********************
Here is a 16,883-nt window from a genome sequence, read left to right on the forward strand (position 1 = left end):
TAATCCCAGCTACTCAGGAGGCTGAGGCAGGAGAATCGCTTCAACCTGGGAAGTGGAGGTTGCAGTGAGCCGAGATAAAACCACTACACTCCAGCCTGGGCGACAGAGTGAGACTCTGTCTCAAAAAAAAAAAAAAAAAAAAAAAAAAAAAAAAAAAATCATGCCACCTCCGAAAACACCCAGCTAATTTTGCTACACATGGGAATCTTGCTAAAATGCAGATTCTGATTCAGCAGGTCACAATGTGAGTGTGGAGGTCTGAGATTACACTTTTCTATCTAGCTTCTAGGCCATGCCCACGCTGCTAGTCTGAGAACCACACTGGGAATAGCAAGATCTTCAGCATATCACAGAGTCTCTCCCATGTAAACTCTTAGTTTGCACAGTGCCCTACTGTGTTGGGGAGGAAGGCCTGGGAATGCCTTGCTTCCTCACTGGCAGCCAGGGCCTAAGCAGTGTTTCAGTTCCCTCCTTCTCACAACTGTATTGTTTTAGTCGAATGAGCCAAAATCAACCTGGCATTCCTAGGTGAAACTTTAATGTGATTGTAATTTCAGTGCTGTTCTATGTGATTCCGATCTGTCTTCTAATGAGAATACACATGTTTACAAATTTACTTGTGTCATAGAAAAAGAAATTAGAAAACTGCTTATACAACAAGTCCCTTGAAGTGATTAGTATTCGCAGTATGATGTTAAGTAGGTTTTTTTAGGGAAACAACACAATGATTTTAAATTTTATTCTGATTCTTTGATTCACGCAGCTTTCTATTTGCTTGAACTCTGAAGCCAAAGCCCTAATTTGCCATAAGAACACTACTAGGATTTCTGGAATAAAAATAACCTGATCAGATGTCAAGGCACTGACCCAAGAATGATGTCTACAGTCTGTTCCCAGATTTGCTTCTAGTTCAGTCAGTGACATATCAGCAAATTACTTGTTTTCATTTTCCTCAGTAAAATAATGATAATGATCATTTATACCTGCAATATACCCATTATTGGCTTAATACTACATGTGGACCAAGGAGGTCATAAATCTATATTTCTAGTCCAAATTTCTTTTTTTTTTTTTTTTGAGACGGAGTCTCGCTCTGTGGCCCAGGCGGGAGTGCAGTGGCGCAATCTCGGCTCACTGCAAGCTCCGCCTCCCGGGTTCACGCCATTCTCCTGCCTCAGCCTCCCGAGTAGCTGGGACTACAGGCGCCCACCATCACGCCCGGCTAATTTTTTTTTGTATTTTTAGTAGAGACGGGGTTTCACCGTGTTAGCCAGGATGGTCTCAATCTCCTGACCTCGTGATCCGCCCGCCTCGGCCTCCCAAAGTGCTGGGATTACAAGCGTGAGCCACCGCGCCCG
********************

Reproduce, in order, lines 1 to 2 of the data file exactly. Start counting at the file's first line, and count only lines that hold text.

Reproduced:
Here is a 16,883-nt window from a genome sequence, read left to right on the forward strand (position 1 = left end):
TAATCCCAGCTACTCAGGAGGCTGAGGCAGGAGAATCGCTTCAACCTGGGAAGTGGAGGTTGCAGTGAGCCGAGATAAAACCACTACACTCCAGCCTGGGCGACAGAGTGAGACTCTGTCTCAAAAAAAAAAAAAAAAAAAAAAAAAAAAAAAAAAAATCATGCCACCTCCGAAAACACCCAGCTAATTTTGCTACACATGGGAATCTTGCTAAAATGCAGATTCTGATTCAGCAGGTCACAATGTGAGTGTGGAGGTCTGAGATTACACTTTTCTATCTAGCTTCTAGGCCATGCCCACGCTGCTAGTCTGAGAACCACACTGGGAATAGCAAGATCTTCAGCATATCACAGAGTCTCTCCCATGTAAACTCTTAGTTTGCACAGTGCCCTACTGTGTTGGGGAGGAAGGCCTGGGAATGCCTTGCTTCCTCACTGGCAGCCAGGGCCTAAGCAGTGTTTCAGTTCCCTCCTTCTCACAACTGTATTGTTTTAGTCGAATGAGCCAAAATCAACCTGGCATTCCTAGGTGAAACTTTAATGTGATTGTAATTTCAGTGCTGTTCTATGTGATTCCGATCTGTCTTCTAATGAGAATACACATGTTTACAAATTTACTTGTGTCATAGAAAAAGAAATTAGAAAACTGCTTATACAACAAGTCCCTTGAAGTGATTAGTATTCGCAGTATGATGTTAAGTAGGTTTTTTTAGGGAAACAACACAATGATTTTAAATTTTATTCTGATTCTTTGATTCACGCAGCTTTCTATTTGCTTGAACTCTGAAGCCAAAGCCCTAATTTGCCATAAGAACACTACTAGGATTTCTGGAATAAAAATAACCTGATCAGATGTCAAGGCACTGACCCAAGAATGATGTCTACAGTCTGTTCCCAGATTTGCTTCTAGTTCAGTCAGTGACATATCAGCAAATTACTTGTTTTCATTTTCCTCAGTAAAATAATGATAATGATCATTTATACCTGCAATATACCCATTATTGGCTTAATACTACATGTGGACCAAGGAGGTCATAAATCTATATTTCTAGTCCAAATTTCTTTTTTTTTTTTTTTTGAGACGGAGTCTCGCTCTGTGGCCCAGGCGGGAGTGCAGTGGCGCAATCTCGGCTCACTGCAAGCTCCGCCTCCCGGGTTCACGCCATTCTCCTGCCTCAGCCTCCCGAGTAGCTGGGACTACAGGCGCCCACCATCACGCCCGGCTAATTTTTTTTTGTATTTTTAGTAGAGACGGGGTTTCACCGTGTTAGCCAGGATGGTCTCAATCTCCTGACCTCGTGATCCGCCCGCCTCGGCCTCCCAAAGTGCTGGGATTACAAGCGTGAGCCACCGCGCCCG